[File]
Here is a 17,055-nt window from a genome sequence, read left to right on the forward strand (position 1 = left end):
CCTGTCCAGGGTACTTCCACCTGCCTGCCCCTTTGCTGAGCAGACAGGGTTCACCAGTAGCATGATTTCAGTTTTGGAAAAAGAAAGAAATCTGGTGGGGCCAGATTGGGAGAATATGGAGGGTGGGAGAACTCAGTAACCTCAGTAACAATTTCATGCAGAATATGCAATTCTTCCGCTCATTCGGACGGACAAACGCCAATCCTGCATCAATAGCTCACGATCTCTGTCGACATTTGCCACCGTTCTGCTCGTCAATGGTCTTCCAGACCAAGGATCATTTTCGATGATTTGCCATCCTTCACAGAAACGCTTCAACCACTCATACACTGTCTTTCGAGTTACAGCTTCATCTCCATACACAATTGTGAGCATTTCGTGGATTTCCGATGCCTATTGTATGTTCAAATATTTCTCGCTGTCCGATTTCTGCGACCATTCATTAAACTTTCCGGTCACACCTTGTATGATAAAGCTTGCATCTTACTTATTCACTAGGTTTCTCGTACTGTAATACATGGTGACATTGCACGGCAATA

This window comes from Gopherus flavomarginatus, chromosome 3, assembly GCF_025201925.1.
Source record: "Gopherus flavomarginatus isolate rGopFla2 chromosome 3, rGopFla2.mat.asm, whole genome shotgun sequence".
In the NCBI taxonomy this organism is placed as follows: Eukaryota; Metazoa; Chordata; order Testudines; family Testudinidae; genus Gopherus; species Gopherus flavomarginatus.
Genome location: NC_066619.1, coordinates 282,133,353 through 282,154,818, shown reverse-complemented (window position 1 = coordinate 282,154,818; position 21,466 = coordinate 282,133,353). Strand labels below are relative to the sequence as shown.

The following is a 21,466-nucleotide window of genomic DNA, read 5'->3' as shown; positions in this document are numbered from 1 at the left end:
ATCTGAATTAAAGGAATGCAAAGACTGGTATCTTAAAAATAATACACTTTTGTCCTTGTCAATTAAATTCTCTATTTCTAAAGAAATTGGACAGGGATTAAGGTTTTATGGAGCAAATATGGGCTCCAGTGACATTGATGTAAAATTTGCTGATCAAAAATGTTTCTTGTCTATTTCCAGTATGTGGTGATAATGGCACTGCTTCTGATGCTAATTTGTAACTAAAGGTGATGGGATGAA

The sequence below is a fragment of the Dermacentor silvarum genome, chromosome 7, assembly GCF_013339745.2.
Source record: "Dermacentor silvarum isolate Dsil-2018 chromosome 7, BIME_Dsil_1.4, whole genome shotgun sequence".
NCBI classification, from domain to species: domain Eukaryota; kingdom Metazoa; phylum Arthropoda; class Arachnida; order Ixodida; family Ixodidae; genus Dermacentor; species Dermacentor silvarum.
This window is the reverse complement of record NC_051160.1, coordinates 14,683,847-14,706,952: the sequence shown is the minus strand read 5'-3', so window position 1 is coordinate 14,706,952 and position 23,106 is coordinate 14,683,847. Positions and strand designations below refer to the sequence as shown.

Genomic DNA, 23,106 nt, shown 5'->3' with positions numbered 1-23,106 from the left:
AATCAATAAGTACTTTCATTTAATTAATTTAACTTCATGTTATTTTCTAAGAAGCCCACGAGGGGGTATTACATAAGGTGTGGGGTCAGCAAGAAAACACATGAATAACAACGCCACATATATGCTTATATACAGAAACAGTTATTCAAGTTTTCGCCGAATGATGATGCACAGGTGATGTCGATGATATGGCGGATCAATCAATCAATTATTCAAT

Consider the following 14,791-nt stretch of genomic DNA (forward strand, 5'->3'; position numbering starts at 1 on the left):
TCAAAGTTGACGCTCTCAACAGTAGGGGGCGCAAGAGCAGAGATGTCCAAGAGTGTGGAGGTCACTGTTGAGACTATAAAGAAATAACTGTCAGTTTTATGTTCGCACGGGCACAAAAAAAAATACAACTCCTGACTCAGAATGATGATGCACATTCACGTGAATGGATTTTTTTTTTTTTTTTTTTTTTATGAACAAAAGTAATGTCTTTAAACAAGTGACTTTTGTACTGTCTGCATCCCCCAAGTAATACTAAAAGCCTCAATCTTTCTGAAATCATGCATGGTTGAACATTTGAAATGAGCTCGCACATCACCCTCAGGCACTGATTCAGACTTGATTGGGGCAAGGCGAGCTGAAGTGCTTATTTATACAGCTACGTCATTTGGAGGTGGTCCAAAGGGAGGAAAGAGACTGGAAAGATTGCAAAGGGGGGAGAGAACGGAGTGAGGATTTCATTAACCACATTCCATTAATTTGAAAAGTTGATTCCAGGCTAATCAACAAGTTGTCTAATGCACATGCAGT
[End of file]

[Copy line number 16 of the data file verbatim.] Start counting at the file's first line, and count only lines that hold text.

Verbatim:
TCAAAGTTGACGCTCTCAACAGTAGGGGGCGCAAGAGCAGAGATGTCCAAGAGTGTGGAGGTCACTGTTGAGACTATAAAGAAATAACTGTCAGTTTTATGTTCGCACGGGCACAAAAAAAAATACAACTCCTGACTCAGAATGATGATGCACATTCACGTGAATGGATTTTTTTTTTTTTTTTTTTTTTATGAACAAAAGTAATGTCTTTAAACAAGTGACTTTTGTACTGTCTGCATCCCCCAAGTAATACTAAAAGCCTCAATCTTTCTGAAATCATGCATGGTTGAACATTTGAAATGAGCTCGCACATCACCCTCAGGCACTGATTCAGACTTGATTGGGGCAAGGCGAGCTGAAGTGCTTATTTATACAGCTACGTCATTTGGAGGTGGTCCAAAGGGAGGAAAGAGACTGGAAAGATTGCAAAGGGGGGAGAGAACGGAGTGAGGATTTCATTAACCACATTCCATTAATTTGAAAAGTTGATTCCAGGCTAATCAACAAGTTGTCTAATGCACATGCAGT